Presidential elections in Africa have gone through many cycles since the 1950s when Ghana became the first country […]
The findings reveal that China has extended a substantial sum of 31.1 billion dollars in loans to Ghana, encompassing the entirety of the country’s Chinese debt lending portfolio post the Highly Indebted Poor Countries (HIPC) period.
Other countries that follow Ghana include Guinea at a debt of $21.9 billion, Ethiopia at $14.8 billion, and Tanzania at $12.6 billion. This statement has created an outcry among economic analysts with Mr. Theophilus Acheampong being astonished by Ghana’s top ranking.
In response to the data, Acheampong drew parallels between the current situation and historical debt crises in the 1970s, hinting at potential implications similar to those leading to interventions like HIPC (Highly Indebted Poor Countries) in the past.
In a post cited by Ghanaweb on the platform X, Acheampong shared his thoughts on the matter stating; “… I thought Ethiopia would have taken more Chinese loans than Ghana. Data comes from the US-China economic and security review commission. According to the commission, 60 percent of China’s debtor nations were in financial distress in 2022, up from 5 percent in 2012. But how is this any different from the debt distress of the 1970s, late 90s to early 2000s, which led to the likes of HIPC/MDRI? Same game, just different players!”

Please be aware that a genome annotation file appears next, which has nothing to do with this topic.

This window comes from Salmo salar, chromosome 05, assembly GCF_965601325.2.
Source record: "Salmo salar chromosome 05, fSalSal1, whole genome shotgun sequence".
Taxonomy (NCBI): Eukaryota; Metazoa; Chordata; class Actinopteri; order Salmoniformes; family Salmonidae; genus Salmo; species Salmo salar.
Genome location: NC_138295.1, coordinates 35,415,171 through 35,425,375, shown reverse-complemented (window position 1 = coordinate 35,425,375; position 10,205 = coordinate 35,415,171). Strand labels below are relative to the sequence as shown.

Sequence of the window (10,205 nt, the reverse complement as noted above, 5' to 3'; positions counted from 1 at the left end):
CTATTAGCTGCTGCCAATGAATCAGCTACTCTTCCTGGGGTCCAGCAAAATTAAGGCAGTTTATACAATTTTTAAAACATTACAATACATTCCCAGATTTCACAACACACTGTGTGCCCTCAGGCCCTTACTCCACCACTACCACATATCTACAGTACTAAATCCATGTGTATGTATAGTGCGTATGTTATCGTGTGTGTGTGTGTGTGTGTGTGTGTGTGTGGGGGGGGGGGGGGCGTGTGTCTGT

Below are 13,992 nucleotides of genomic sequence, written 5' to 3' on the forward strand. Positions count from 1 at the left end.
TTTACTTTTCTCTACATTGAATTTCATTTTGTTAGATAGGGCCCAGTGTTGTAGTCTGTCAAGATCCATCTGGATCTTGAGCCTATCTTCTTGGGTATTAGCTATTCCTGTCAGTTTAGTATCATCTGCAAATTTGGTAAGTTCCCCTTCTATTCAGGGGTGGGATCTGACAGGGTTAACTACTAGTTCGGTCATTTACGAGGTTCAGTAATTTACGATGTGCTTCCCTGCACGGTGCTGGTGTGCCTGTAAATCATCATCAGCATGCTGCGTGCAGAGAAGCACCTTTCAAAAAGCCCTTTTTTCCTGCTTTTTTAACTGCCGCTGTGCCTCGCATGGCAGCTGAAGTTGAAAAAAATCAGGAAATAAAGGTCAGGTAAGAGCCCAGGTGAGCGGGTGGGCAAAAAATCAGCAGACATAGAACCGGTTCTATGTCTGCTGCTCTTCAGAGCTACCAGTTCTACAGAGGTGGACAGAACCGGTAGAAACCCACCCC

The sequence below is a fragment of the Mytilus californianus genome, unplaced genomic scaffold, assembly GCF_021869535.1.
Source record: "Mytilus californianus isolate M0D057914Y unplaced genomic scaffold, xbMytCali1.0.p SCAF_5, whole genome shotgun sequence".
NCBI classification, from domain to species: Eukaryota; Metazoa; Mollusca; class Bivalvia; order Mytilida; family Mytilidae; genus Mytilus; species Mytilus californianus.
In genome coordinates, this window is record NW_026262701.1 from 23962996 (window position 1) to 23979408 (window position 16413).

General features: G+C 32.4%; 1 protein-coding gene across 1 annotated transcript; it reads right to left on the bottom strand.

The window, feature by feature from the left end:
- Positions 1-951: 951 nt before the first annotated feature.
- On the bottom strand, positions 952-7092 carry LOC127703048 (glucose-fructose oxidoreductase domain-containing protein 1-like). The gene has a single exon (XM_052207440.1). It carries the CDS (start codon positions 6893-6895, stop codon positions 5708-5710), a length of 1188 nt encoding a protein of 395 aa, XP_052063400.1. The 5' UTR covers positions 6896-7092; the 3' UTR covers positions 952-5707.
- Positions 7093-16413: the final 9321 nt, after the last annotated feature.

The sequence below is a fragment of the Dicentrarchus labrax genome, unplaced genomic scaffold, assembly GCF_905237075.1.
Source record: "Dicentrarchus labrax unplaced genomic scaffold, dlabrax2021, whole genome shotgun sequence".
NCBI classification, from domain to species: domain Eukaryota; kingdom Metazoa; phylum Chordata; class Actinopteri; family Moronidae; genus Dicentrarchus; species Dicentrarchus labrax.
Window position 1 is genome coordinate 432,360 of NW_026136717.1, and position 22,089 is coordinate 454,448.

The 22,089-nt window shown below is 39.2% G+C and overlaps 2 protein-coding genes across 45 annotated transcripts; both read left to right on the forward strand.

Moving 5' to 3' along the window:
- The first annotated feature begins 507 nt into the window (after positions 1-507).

This information is a cause of worry that Africa’s growing burden of debt to China could pose grave economic problems in their future.
Very interesting visual. I thought Ethiopia would have taken more Chinese loans than Ghana. Data comes from the US-China Economic and Security Review Commission. According to the Commission, 60% of China’s debtor nations were in financial distress in 2022, up from 5% in 2010. But… pic.twitter.com/ni85fl8Ndl
— Theo Acheampong, PhD (@mytheoz) December 11, 2023
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